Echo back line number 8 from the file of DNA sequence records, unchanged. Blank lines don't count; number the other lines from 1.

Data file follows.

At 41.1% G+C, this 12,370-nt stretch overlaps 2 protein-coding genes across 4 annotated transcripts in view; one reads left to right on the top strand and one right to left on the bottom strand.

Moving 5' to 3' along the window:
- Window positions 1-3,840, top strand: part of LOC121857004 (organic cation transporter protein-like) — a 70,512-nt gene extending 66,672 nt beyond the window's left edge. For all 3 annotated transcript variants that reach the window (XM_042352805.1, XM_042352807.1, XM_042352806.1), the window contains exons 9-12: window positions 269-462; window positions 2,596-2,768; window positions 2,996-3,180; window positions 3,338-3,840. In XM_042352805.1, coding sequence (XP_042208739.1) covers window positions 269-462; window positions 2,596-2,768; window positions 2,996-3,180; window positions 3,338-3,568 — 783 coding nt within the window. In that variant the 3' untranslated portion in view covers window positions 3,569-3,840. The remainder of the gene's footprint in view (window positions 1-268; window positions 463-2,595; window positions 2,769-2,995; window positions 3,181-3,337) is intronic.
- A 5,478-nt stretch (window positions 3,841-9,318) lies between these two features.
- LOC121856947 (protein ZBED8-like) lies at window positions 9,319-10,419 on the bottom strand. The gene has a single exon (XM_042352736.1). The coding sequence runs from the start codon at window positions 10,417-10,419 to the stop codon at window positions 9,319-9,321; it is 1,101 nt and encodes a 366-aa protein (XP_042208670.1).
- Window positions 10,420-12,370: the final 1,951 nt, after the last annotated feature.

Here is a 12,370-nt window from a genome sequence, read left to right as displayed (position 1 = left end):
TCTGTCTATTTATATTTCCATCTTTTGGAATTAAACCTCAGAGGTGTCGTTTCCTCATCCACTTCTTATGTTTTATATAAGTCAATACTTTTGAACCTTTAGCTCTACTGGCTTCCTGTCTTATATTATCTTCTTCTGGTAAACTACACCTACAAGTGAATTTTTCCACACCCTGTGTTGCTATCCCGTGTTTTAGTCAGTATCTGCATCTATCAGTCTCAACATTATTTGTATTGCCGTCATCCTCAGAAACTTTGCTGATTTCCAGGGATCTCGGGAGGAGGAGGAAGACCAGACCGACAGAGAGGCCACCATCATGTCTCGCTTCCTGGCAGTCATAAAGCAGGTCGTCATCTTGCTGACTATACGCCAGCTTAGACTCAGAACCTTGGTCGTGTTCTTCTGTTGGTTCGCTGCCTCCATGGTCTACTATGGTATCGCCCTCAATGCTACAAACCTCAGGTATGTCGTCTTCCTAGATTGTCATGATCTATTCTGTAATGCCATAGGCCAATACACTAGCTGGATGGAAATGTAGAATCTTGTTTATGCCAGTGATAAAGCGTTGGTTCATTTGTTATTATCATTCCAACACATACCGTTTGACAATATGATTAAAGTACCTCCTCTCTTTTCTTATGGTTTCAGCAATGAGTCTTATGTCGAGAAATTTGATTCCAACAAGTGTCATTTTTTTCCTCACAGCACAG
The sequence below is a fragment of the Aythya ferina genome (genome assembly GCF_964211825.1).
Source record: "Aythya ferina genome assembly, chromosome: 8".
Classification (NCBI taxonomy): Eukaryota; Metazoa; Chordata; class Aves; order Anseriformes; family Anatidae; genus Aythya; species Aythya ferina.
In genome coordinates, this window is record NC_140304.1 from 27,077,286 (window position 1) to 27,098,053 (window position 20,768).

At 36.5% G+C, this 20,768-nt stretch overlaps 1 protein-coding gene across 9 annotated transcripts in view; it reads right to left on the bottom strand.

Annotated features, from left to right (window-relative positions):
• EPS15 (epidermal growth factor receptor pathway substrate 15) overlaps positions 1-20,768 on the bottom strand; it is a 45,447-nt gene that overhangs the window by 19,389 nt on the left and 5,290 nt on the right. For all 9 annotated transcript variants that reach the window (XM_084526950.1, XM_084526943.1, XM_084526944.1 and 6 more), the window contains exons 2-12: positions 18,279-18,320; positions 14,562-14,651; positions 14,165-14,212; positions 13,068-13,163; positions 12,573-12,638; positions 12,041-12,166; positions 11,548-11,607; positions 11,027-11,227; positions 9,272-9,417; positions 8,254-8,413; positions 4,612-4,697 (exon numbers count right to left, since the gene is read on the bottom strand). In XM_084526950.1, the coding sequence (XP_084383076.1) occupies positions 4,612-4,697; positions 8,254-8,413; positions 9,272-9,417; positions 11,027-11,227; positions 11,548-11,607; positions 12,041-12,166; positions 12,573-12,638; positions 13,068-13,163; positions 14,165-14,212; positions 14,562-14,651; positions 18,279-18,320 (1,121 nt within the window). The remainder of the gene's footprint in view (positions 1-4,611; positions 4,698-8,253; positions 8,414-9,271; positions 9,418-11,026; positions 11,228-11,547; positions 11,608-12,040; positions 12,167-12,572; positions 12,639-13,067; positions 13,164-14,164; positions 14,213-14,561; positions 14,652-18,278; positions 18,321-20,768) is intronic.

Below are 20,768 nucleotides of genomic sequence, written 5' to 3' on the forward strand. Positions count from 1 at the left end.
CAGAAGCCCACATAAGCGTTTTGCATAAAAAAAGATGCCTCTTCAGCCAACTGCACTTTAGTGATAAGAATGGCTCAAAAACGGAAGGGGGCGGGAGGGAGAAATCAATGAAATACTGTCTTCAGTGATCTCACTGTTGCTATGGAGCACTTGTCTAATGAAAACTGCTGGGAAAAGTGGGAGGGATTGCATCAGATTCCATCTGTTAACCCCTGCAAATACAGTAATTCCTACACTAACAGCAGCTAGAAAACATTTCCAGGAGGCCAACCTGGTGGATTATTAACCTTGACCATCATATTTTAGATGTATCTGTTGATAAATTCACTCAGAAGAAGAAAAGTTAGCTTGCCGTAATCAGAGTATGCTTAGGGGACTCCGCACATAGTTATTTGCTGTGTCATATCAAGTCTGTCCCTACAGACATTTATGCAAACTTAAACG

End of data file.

TCTGTCTATTTATATTTCCATCTTTTGGAATTAAACCTCAGAGGTGTCGTTTCCTCATCCACTTCTTATGTTTTATATAAGTCAATACTTTTGAACCTTTAGCTCTACTGGCTTCCTGTCTTATATTATCTTCTTCTGGTAAACTACACCTACAAGTGAATTTTTCCACACCCTGTGTTGCTATCCCGTGTTTTAGTCAGTATCTGCATCTATCAGTCTCAACATTATTTGTATTGCCGTCATCCTCAGAAACTTTGCTGATTTCCAGGGATCTCGGGAGGAGGAGGAAGACCAGACCGACAGAGAGGCCACCATCATGTCTCGCTTCCTGGCAGTCATAAAGCAGGTCGTCATCTTGCTGACTATACGCCAGCTTAGACTCAGAACCTTGGTCGTGTTCTTCTGTTGGTTCGCTGCCTCCATGGTCTACTATGGTATCGCCCTCAATGCTACAAACCTCAGGTATGTCGTCTTCCTAGATTGTCATGATCTATTCTGTAATGCCATAGGCCAATACACTAGCTGGATGGAAATGTAGAATCTTGTTTATGCCAGTGATAAAGCGTTGGTTCATTTGTTATTATCATTCCAACACATACCGTTTGACAATATGATTAAAGTACCTCCTCTCTTTTCTTATGGTTTCAGCAATGAGTCTTATGTCGAGAAATTTGATTCCAACAAGTGTCATTTTTTTCCTCACAGCACAG